China H Shares Have Best Weekly Rally in a Month on Energy Gain

  • Energy producers advance as OPEC move boosts oil above $50
  • Profit taking likely ahead of U.S. jobs report, holiday: Yip

Chinese stocks in Hong Kong posted its best weekly rally in a month as higher oil prices turbocharged energy producers.

The Hang Seng China Enterprises Index has rallied 3.6 percent this week and was down 0.2 percent on the day. China Oilfield Services Ltd. surged 15 percent while PetroChina Co. and Cnooc Ltd. completing their biggest weekly gains since April as crude traded above $50 a barrel. Cheung Kong Infrastructure Holdings Ltd., which gets almost a third of its revenue from the U.K., slid to a three-month low after a plunge in the pound. Hong Kong will be shut for a holiday on Monday, when Chinese markets reopen after a week-long break.

Oil has gained about 13 percent since the Organization of Petroleum Exporting Countries agreed Sept. 28 to cut production for the first time in eight years. This week’s rally by China H shares helped the benchmark index climb back into gains for the year, with a 2.7 percent advance. By contrast, the Shanghai Composite Index is still down 15 percent. Stocks in Hong Kong dipped lower on Friday after the pound fell as much as 6.1 percent and traders braced for the release of U.S. jobs data that may bolster the case for an interest-rate increase this year.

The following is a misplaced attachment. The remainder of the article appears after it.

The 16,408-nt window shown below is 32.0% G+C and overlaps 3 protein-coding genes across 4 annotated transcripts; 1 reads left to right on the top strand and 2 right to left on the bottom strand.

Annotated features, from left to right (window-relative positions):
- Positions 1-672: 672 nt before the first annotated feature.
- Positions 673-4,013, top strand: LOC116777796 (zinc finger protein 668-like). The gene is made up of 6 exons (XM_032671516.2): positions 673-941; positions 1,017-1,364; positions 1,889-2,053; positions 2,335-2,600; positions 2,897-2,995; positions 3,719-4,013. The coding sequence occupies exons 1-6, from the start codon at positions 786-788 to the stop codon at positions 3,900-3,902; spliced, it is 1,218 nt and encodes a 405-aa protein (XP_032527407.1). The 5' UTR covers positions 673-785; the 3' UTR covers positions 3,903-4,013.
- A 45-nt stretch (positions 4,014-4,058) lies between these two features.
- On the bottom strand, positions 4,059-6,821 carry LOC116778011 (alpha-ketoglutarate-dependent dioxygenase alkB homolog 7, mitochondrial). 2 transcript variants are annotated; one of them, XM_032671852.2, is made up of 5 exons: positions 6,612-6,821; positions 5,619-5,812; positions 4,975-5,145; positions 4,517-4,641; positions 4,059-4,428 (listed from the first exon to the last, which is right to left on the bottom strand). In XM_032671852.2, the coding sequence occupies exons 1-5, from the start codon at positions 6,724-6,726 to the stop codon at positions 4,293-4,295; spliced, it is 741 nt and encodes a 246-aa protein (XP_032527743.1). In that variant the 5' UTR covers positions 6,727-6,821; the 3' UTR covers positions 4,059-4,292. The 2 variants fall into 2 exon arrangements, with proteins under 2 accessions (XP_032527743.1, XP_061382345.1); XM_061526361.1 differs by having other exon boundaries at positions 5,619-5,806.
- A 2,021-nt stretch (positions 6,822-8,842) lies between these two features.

Locking in Gains

“Short-term profit taking is a high possibility as some investors are likely to lock in gains ahead of U.S. jobs data and also with the Hong Kong market off Monday,” said Linus Yip, a Hong Kong-based strategist at First Shanghai Securities Ltd.

The Hang Seng Index dropped 0.4 percent, paring its weekly advance to 2.4 percent. Along with energy companies, Galaxy Entertainment Group Ltd. and China Life Insurance Co. are the best performers this week. China Resources Land Ltd. has fallen 6.5 percent to lead mainland developers lower after cities announced curbs to cool a surge in home prices.

Cheung Kong Infrastructure, owned by billionaire Li Ka-shing, slid 1.4 percent on the day, while CK Hutchison Holdings Ltd., which generated 37 percent of earnings from the U.K. in 2015, dropped 0.7 percent. The pound sank as low as $1.1841, the weakest since March 1985.

In China, the nation’s foreign-exchange reserves declined to $3.17 trillion in September, central bank data show, falling below the median estimate of $3.18 trillion in a Bloomberg survey of economists. The offshore yuan has weakened 0.52 percent against the dollar this week, the biggest drop in more than a month.

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